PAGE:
Major study shows which supplements work for depression, anxiety and ADHD, and which don't

March 27, 2022

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Major study shows which supplements work for depression, anxiety and ADHD, and which don't

New findings from a major international review examining available scientific evidence reveals which nutraceuticals (nutrient-based natural products) and phytoceuticals (plant-based natural products) are beneficial in the management of a range of mental health disorders.

The review and new clinical guidelines focused on studies involving common and severe mental disorders: mood disorders such as major depressive disorder and bipolar disorder; anxiety disorders such as generalized anxiety disorder, obsessive compulsive disorder and trichotillomania (hair-pulling disorder); psychotic disorders such as schizophrenia; and attention deficit hyperactivity disorder (ADHD).

Published in World Journal of Biological Psychiatry, these latest clinical guidelines are the evidence-based recommendations of an expert taskforce involving 30 leading academics and clinicians from 15 countries.

The chair of the taskforce said the review and new clinical guidelines are a significant piece of work that helps address the current guideline gaps and assists clinicians in an evidence-informed approach to the growing interest and use of supplements for major psychiatric disorders.

What the researchers say: “Clinicians and the public often aren’t sure of what is effective and isn’t. Our research and guidelines provide much more assurance based on the evidence, giving firmer guidance on effectiveness, dosage, population base for use, conditions, and special considerations,” he said.

“Despite what some people may say or believe, there is actually a lot of high-quality evidence out there, and the purpose of these guidelines is to provide a synthesis of this evidence as well as clinician input to provide definitive practice guidelines. It’s the world’s largest meta-synthesis in this field analyzing top-tier evidence, from clinical trials and data worldwide, in over 10,000 individuals treated for psychiatric disorders.”

Patients often ask clinicians about the utility of various nutrient or plant based natural products in the treatment of various psychiatric illnesses.

“The new guidelines provide evidence-based recommendations for use of these products and thus are extremely helpful for clinicians in advising patients,” the researchers said.

Several key findings from the review:

Mood disorders:

  • Omega-3 fatty acids are useful when used adjunctively with other therapies.
  • St John’s wort by itself is recommended.
  • Probiotics, zinc, methylfolate, and saffron are recommended in conjunction with other therapies and curcumin is provisionally recommended by itself or in conjunction with other therapies.
  • Vitamin D and lavender by themselves or alone.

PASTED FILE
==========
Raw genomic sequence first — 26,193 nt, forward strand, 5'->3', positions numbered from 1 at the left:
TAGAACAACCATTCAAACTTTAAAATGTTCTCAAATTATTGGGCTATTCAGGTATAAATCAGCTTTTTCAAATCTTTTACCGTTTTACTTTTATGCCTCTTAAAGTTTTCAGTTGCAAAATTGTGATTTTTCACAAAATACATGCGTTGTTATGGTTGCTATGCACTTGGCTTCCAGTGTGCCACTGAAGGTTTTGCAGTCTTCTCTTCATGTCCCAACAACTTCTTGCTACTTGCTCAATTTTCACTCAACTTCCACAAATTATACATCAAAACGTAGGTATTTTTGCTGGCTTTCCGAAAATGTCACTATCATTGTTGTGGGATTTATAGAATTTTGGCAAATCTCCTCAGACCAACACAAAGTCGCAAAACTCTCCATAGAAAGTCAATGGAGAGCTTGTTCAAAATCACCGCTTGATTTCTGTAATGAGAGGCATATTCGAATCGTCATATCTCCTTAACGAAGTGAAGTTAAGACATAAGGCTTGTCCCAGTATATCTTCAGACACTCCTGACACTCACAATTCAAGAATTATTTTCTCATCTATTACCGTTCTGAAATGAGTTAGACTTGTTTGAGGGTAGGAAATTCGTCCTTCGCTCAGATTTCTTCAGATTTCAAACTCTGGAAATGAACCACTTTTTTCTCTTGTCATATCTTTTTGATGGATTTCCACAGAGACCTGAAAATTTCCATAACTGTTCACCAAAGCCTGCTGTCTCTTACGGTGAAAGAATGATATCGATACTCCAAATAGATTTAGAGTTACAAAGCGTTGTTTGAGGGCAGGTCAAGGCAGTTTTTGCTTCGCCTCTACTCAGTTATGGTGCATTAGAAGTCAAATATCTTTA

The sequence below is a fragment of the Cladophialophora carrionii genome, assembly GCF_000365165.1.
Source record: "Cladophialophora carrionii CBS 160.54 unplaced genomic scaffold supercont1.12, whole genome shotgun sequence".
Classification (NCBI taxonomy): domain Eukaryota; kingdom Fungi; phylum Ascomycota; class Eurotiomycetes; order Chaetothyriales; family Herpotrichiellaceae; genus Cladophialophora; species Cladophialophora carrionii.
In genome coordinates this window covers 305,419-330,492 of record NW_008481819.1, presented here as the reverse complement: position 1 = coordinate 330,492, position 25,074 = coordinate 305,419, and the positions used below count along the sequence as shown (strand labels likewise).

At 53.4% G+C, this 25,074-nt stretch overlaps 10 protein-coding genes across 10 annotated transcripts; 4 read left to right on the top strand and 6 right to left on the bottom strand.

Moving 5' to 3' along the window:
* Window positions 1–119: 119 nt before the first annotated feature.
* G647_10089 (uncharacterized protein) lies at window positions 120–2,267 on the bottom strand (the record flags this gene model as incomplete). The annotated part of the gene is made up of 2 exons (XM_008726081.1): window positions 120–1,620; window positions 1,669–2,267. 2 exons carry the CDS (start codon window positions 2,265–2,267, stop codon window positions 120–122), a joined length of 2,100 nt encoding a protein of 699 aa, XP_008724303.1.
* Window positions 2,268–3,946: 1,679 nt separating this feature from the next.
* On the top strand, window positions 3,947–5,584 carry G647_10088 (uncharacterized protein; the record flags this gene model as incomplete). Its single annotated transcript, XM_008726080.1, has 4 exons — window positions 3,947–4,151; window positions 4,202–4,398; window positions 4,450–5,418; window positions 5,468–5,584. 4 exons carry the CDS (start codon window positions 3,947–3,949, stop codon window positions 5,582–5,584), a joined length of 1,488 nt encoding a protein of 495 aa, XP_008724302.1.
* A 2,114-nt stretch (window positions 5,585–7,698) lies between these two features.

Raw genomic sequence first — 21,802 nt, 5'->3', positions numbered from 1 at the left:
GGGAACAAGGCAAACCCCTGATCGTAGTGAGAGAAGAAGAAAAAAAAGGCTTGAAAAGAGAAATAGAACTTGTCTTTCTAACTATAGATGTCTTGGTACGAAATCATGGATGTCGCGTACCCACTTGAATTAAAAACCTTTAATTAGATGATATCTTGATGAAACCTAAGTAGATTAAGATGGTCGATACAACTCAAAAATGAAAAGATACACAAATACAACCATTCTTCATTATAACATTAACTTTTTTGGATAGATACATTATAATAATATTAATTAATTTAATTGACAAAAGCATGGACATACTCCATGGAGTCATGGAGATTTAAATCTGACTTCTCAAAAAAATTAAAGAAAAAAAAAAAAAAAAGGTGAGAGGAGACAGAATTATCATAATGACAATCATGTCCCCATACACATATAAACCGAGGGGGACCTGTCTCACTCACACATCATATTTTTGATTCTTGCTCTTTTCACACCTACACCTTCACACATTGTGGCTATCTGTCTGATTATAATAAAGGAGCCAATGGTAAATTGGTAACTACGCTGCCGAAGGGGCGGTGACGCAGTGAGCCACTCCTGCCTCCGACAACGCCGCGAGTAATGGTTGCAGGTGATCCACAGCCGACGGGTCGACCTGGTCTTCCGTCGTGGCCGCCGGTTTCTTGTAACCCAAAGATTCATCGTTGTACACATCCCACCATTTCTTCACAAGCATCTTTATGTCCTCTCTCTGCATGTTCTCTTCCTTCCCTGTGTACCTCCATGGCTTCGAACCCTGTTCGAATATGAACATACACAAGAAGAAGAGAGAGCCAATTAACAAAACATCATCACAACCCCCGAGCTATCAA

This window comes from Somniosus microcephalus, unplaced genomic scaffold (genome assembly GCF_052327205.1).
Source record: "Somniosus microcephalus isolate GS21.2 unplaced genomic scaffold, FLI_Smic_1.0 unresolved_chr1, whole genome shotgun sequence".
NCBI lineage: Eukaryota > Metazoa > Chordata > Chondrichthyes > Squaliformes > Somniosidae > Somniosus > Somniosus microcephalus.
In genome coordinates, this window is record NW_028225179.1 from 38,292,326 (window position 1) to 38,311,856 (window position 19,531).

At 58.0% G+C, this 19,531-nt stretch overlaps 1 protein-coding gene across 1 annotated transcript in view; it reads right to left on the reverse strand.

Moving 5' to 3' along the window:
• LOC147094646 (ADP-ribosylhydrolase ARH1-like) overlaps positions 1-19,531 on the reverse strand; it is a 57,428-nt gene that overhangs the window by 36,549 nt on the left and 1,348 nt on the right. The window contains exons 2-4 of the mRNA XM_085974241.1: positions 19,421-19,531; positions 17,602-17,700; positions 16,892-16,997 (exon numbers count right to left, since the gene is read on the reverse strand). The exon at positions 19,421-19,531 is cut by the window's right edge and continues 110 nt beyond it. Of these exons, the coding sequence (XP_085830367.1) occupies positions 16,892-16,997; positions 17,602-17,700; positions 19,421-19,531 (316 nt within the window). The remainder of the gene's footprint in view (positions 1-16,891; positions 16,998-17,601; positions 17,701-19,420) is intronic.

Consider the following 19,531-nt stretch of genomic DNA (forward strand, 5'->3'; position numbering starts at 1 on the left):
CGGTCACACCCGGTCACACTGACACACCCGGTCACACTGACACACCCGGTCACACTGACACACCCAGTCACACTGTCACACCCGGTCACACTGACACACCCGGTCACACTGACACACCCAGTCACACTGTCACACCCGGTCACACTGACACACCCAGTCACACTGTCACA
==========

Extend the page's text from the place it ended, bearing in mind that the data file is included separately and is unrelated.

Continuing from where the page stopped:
• Probiotics alone, and adjunctive S-adenosyl methionine (SAMe) are weakly recommended.
  • Omega-3 fatty acids and SAMe, N-acetyl cysteine (NAC), vitamin C, tryptophan, creatine, and rhodiola have mixed data and are currently not recommended.
  • Folic acid, inositol, and magnesium showed no benefit at all.

Anxiety disorders:

  • Ashwagandha and lavender are provisionally recommended
  • NAC along with other therapies and galphimia by itself are both weakly recommended.
  • For chamomile, the data was mixed.
  • Kava was shown to be useless.


  • Adjunctive NAC and methylfolate are provisionally recommended for negative symptoms in schizophrenia when used with other therapies.
  • Adjunctive vitamin D or ginkgo are only weakly recommended.
  • Omega-3 fatty acids are useless for schizophrenia.
  • Weak support however existed for omega-3 in bipolar depression.


  • Micronutrients and vitamin D are weakly recommended.
  • There was mixed data in the omega-3 fatty acids, zinc, and ginkgo.
  • Omega-9 fatty acids and acetyl-L carnitine were useless for ADHD.

The review also provides detail on safety and tolerability issues, and clinical advice regarding prescription and consideration for use in specialized populations.

“The use of alternative and complementary therapies by the public has grown exponentially in recent years. Patients often expect physicians to prescribe them as appropriate and safe,” the researchers noted. “These guidelines from a global panel of opinion leaders will serve as a user-friendly resource for both physicians and consumers.”

“I prescribe several of these therapies in my practice, which includes many people who have not obtained benefit from approved treatments,” the lead author added. “But I always make sure to have a careful discussion with the patient about the known and potentially unknown risks and benefits. I also advise that individuals with more serious psychiatric conditions who are interested in using these natural remedies preferably do so under the supervision of a qualified clinician.”

So, what? This meta study is very useful especially as many of these supplements are touted for conditions such as depression or anxiety despite there being no good research.

Mind you, there’s no really good independent research to show that SSRI antidepressants have any useful effect outside of a placebo reaction and can also be very harmful. On the basis of “first do no harm”, prescribing St John’s wort or omega-3 fatty acids for depression may, on the basis of this report, be a reasonable option.

Dr Bob Murray

Bob Murray, MBA, PhD (Clinical Psychology), is an internationally recognised expert in strategy, leadership, influencing, human motivation and behavioural change.

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